Rejecting the demise of vertical-banded gastroplasty: A long-term single-institute experience

Mohamed Bekheit* (Corresponding Author), Khaled Katri, Wael Nabil Abdel Salam, Tarek Ezzat, El Said El Kayal

*Corresponding author for this work

Research output: Contribution to journalArticle

11 Citations (Scopus)

Abstract

Surgical interventions have proven to be more effective than other measures in the treatment of morbid obesity. The short-term outcomes of the various surgical interventions have been well documented in the literature, with fewer reports on long-term outcomes. The reported long-term outcome of the vertical-banded gastroplasty (VBG) is conflicting. The aim of the present study was to evaluate our long-term experience with VBG. A retrospective review of a prospectively maintained database was conducted. Records of patients who underwent VBG five or more years ago were retrieved. An analysis of the long-term weight changes and reported complications was conducted. The study included 150 patients: 43 males (29 %) and 107 females (71 %). Their mean age was 30 years old (12-53), and the mean body mass index (BMI) was 47 ± 8.4 kg/m2. Patients were followed up for an average of 8 years (5-11). More than 60 % of patients had good long-term weight loss (EWL > 50 %). A significant negative correlation was found between the excess weight loss percent (EWL%) and the pre-operative BMI (p < 0.05). The differences in EWL% between males and females were not significant (p = 0.061). Nevertheless, the change in EWL% over time for both males and females was significant (p = 0.004). Revision surgery was required in seven patients (4.7 %). Five patients had conversion of VBG to gastric bypass (3.3 %), while two patients (1.3 %) had reversal of the procedure. Late complications included mesh erosion in three cases, staple line dehiscence in two patients, and stomal stenosis in six patients. VBG could be a long-term effective intervention for the treatment of morbid obesity. Good selection is the cornerstone for long-term success. Late complication rate is acceptable after VBG. VBG is a specifically useful tool under stringent financial circumstances.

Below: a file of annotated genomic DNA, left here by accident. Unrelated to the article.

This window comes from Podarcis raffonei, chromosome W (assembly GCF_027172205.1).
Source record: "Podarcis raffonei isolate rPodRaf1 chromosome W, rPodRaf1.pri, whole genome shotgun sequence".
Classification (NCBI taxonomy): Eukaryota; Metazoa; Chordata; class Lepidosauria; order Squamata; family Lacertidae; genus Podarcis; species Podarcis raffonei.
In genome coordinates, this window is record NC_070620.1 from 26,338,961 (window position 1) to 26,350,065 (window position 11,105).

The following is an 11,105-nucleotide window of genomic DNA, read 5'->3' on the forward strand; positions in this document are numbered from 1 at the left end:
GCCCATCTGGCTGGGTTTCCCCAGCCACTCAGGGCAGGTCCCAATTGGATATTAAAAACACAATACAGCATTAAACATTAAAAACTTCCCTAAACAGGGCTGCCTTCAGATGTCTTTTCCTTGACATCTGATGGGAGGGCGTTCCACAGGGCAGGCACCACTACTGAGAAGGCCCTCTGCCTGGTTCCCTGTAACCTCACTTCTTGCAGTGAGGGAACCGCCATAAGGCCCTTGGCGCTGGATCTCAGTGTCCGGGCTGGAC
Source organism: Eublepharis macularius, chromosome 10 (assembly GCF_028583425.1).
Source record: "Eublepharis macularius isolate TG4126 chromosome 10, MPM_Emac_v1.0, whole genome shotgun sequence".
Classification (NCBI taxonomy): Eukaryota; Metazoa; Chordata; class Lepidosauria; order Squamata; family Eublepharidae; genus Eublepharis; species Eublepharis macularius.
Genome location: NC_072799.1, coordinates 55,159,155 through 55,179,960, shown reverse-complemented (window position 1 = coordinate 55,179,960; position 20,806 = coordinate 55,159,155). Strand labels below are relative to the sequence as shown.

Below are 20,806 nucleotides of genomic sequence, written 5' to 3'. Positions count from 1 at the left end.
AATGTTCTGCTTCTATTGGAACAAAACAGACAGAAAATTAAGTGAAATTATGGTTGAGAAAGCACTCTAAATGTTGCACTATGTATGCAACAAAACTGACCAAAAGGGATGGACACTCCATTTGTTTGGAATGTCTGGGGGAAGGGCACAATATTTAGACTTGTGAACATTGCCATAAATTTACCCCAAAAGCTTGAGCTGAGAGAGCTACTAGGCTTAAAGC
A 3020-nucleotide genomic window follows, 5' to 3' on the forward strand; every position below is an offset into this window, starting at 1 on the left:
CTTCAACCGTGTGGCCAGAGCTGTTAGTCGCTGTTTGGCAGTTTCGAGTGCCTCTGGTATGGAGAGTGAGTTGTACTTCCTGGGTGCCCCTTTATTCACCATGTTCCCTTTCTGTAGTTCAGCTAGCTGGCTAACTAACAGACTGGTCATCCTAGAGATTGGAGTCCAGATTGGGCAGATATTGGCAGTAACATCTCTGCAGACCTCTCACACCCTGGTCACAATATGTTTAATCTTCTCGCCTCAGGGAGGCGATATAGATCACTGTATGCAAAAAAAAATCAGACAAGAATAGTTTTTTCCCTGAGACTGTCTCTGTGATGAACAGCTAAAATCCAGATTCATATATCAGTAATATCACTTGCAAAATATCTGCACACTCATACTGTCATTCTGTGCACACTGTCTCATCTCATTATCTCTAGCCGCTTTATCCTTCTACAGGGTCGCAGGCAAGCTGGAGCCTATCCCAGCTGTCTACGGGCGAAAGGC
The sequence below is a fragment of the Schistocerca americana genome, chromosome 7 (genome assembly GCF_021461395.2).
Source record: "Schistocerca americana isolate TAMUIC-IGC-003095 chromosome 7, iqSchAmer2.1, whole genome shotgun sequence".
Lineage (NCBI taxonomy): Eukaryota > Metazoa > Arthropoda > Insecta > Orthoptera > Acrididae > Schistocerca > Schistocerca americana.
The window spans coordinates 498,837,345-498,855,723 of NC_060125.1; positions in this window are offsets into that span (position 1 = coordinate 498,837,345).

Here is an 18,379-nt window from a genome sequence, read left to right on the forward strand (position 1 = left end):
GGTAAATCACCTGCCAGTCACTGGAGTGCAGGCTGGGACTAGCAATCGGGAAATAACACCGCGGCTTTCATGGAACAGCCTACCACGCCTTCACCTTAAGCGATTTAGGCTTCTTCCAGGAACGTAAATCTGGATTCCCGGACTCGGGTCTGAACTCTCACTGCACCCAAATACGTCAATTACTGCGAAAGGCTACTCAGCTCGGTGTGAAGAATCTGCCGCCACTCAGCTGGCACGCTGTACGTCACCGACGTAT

Original languageEnglish
Pages (from-to)1604-1610
Number of pages7
JournalObesity Surgery
Volume23
Issue number10
Early online date30 Apr 2013
DOIs
Publication statusPublished - Oct 2013

Keywords

  • Bariatric surgery
  • Long term
  • Obesity
  • VBG

Fingerprint Dive into the research topics of 'Rejecting the demise of vertical-banded gastroplasty: A long-term single-institute experience'. Together they form a unique fingerprint.

  • Cite this